WASHINGTON (Army News Service, Nov. 23, 2007) -- A new initiative to honor and say "thank you" to wounded U.S. servicemembers began recently, and the organizers are asking for your help.

"Yellow Ribbons for Wounded Troops" will enable anyone with access to the Internet to send a yellow ribbon, a personal "thank you" of sorts, to show wounded U.S. servicemembers appreciation for their sacrifice and service.

The organizers, a partnership between CarePages, Inc., and the United Services Organization, hope that 1 million yellow ribbons will be sent during the upcoming holiday season to servicemembers convalescing in hospitals and their homes or who have recovered from their injuries.

But to reach the goal of honoring these deserving men and women injured in the line of duty, the organizers need the help of military friends, family and the public. Here's what you can do:

Aca,!Ac If you know a wounded servicemember, post his or her photo and their brief story at http://www.carepages.com/yellow-ribbons. The posting is free, easy to do, takes only minutes to complete and it appears immediately on a "Yellow Ribbon" tribute page honoring them.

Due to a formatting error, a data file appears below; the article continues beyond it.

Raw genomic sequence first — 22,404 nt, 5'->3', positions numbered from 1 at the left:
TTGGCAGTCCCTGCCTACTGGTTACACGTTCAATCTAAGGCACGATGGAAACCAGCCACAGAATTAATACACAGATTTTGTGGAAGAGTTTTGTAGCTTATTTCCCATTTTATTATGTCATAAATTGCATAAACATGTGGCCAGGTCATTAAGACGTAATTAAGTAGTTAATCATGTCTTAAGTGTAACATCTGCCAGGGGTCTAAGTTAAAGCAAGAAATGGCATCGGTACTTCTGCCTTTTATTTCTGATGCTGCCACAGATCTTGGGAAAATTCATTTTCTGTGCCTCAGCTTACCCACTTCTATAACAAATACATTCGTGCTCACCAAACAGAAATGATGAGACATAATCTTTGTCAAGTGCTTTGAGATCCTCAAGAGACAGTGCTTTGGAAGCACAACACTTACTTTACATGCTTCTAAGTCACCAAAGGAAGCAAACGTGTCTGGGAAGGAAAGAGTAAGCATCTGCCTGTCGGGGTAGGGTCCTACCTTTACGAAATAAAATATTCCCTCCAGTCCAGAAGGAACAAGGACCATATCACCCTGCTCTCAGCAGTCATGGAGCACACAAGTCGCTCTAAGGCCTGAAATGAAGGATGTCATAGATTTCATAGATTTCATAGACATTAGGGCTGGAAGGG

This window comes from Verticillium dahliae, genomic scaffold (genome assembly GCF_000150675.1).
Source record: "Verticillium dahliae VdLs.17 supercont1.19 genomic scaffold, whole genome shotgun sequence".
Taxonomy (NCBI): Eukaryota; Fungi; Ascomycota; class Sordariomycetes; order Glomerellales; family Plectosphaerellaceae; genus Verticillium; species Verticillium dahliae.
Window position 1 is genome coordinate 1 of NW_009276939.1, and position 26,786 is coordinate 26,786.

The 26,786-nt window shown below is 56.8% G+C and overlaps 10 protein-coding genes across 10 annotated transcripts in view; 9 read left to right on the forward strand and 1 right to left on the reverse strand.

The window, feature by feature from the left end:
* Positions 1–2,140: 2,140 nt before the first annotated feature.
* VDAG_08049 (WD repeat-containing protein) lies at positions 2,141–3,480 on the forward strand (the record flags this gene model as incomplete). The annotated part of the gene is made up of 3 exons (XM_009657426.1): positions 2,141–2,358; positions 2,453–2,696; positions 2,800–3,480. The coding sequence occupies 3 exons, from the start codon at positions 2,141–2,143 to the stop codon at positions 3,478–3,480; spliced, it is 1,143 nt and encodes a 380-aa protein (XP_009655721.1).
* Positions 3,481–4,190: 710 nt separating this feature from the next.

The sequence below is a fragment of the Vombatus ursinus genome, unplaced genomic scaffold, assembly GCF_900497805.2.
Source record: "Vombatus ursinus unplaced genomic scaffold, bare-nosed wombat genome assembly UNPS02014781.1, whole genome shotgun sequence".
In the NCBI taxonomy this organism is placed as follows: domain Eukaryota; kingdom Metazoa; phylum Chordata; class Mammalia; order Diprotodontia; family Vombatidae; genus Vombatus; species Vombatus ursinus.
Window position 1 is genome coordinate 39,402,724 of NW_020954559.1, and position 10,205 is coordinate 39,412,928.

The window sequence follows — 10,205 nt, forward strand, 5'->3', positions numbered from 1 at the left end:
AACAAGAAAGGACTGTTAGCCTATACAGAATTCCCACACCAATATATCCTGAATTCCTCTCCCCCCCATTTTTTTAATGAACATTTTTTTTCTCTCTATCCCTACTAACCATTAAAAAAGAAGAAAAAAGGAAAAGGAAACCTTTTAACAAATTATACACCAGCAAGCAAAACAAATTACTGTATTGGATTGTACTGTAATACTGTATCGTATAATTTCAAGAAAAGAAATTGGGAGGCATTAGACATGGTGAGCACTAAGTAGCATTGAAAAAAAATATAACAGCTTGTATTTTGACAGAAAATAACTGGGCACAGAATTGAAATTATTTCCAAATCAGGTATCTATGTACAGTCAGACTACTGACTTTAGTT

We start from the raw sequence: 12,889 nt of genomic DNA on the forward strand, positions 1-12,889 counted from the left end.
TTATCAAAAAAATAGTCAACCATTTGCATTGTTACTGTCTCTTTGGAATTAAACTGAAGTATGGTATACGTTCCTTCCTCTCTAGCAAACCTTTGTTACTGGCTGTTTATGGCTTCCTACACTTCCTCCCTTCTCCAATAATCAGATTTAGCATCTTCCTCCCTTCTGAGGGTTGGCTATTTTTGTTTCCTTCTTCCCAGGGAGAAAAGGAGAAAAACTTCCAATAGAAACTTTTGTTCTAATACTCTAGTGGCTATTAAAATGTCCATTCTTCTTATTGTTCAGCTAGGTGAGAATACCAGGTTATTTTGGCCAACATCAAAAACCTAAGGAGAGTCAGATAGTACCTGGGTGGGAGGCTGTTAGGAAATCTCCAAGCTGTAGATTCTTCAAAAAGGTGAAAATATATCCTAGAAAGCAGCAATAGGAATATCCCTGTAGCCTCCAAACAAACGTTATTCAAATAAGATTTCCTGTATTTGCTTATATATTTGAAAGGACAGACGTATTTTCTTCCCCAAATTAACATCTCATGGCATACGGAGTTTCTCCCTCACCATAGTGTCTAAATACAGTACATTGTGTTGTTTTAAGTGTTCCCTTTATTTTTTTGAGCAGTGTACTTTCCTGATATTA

Aca,!Ac Click on a photo, read that person's story and then send the person a yellow ribbon. Anyone can visit the site and send a yellow ribbon without charge.

"We have an ambitious goal, and with help from military families and the public, we believe can reach it," said Edward A. Powell, USO President and CEO. "If you know a wounded servicemember, post their photo and story on the Yellow Ribbons for Wounded Troops site so that everyone has the chance to read their story and thank them for their service and sacrifice."

"All those who have served and sacrificed for our country deserve our gratitude, and we would like to thank them personally," Mr. Powell said.

"Yellow Ribbons for Wounded Troops" is just one element of "Operation: Show You Care," an online program by CarePages.com and the USO available at <a href=http://www.carepages.com/wounded-troops>carepages.com/wounded-troops</a>. .

"We have hundreds of thousands of servicemember heroes whose physical and emotional wounds can be eased or for whom an expression of gratitude would be welcomed if we simply take a few moments to say thanks," said Eric Langshur, CEO, CarePages, Inc.

(Information from a news release contributed to this article.)

Page last updated Wed November 21st, 2007 at 12:32